I like to try lots of different programs on my computer and maybe you do too. And many of these programs come from reputable sources but still there can be bugs even in good, safe programs. And to be honest, I’m not going to tell you to stop installing programs that you need. In my case, this was a program for copying one hard drive to another and I needed it for something I was doing. We just have to be aware that there’s a lot of connections between seemingly separate programs on computers but that they can break each other. I also suggest to make note of any error messages and do a Google search for it. My theory is that I’m not the only one having this problem so if I can find someone else experiencing the same thing, then there could be a solution. And sometimes it takes a year!

There’s a line that my wife likes to say, consider your choices, consider your consequences. The more you add to your computer the more detective work there may be to solve unexpected problems.


Goodbye Windows 7

It’s been several months since I sent a newsletter. My new year’s resolution is to send a monthly newsletter. I want to write about relevant technology issues that are important to you. Please feel free to email me with any ideas or questions you have. 

It’s out with the old Windows 7, as of January 14, 2020

Cars vs Computers

In spring of 2009 we bought a 3 year old used Dodge Caravan minivan. It’s always risky to purchase a used car but here we are 11 years later and our minivan is still in remarkably good working order. We’ve made this happen by following the recommended maintenance over the years and using a talented, creative and honest mechanic. By the way, Leo (our mechanic) says to get your car rust proofed regularly with a service like Krown. It’s one of the few extra things he highly recommends and we still see the results today.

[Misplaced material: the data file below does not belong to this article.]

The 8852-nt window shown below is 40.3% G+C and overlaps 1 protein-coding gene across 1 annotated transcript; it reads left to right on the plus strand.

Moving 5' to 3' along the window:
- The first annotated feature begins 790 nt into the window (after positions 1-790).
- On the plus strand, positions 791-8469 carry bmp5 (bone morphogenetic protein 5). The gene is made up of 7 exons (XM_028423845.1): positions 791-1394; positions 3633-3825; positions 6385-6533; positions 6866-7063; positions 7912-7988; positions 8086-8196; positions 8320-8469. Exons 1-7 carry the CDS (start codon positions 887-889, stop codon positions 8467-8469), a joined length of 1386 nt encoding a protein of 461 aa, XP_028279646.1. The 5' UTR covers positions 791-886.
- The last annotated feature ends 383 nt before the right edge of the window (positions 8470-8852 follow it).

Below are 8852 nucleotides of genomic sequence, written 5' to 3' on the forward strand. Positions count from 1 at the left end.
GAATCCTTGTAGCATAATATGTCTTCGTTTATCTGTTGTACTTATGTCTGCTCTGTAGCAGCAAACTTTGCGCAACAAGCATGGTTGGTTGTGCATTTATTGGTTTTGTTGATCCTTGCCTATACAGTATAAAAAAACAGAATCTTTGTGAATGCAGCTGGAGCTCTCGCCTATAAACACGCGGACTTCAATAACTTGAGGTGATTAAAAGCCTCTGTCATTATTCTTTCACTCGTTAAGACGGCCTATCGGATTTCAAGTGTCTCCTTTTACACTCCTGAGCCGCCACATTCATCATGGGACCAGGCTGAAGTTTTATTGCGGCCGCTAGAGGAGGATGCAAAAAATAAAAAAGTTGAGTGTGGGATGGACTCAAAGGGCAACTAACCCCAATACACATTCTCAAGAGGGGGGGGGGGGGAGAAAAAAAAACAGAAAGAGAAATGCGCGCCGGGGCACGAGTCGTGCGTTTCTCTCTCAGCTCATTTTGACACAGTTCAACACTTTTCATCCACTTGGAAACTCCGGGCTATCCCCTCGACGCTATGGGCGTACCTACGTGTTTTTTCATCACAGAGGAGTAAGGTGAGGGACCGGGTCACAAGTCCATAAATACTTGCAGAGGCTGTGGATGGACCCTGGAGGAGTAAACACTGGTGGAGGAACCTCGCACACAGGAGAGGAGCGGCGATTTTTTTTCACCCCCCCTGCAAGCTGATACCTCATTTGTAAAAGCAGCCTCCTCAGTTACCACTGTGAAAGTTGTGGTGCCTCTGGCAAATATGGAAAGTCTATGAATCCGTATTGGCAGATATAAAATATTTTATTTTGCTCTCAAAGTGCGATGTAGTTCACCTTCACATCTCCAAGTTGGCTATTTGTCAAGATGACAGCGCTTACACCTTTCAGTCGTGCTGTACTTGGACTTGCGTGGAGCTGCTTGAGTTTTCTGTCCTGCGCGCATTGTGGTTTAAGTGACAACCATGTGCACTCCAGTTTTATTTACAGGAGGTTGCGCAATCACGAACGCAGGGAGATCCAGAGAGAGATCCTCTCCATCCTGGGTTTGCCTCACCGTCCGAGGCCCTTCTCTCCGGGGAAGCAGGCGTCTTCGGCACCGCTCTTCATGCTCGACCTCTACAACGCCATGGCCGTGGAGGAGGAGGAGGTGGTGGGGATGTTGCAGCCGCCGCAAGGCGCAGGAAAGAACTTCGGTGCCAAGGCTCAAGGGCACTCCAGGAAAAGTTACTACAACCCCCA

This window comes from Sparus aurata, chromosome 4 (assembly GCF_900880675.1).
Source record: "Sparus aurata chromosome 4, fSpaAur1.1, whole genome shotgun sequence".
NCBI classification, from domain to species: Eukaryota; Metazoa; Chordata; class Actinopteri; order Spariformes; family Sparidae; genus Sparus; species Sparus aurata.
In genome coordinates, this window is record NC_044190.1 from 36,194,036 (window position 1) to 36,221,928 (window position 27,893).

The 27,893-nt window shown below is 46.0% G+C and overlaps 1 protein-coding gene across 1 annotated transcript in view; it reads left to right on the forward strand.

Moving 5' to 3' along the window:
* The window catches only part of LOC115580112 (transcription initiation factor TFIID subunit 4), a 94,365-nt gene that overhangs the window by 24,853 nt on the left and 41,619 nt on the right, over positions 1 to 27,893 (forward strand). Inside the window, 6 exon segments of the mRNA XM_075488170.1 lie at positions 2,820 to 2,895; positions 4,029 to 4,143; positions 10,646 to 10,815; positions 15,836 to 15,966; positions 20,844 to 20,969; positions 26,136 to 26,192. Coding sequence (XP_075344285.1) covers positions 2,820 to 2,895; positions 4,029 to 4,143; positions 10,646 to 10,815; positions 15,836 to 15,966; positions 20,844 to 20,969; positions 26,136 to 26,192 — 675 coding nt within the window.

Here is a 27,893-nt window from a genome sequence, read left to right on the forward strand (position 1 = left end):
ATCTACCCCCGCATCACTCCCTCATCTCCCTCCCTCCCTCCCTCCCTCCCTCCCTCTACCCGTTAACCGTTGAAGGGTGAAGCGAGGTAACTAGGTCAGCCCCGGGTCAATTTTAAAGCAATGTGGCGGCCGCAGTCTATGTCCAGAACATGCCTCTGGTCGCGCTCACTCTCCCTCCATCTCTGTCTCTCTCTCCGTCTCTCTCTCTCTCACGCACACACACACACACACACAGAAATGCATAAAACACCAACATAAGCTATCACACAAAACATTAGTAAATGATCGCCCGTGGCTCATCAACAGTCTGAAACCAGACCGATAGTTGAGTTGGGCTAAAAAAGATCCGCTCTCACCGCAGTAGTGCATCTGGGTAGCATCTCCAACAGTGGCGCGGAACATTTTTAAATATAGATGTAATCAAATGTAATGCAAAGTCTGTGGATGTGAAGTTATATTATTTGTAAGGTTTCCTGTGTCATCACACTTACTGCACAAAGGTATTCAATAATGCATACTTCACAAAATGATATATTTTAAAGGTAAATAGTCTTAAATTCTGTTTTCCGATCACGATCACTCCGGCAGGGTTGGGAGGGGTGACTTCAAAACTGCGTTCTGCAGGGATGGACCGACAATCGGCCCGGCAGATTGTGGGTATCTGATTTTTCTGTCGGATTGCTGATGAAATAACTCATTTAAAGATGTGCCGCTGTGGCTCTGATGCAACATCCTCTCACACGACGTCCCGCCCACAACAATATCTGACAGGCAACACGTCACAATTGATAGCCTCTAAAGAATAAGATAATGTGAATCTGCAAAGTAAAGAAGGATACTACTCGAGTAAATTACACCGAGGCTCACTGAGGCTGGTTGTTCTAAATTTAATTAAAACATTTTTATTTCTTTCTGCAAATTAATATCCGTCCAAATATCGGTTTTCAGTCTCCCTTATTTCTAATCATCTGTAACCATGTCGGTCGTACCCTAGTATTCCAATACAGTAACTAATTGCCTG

I realize that at some point soon there are going to be enough things wrong with the van that we’ll have to say goodbye. As long as it’s safe to drive and reasonably cost effective to run, we’ll keep it.

Think about the computers you’ve bought in the last decade

Do you still have one that is in good working order? Is it still ‘safe’ to use? Safety for a computer is a bit different than that of a car. Microsoft and Apple release security updates on a regular basis to keep the computer safe from hackers and other nasty villains out there on the internet. You can think of the security updates over time much like the Krown rust spray that we have put on our car every year. If you have a Windows computer that was bought between 2009 and 2012, it likely came with Windows 7. In fact, Windows 7 was such a successful and reliable operating system, that it was still being installed on new computers past 2015 when Windows 10 was released.

Up until now, if you asked me if you should upgrade your Windows 7 computer, I would ask these questions:

  1. What are you doing with your computer?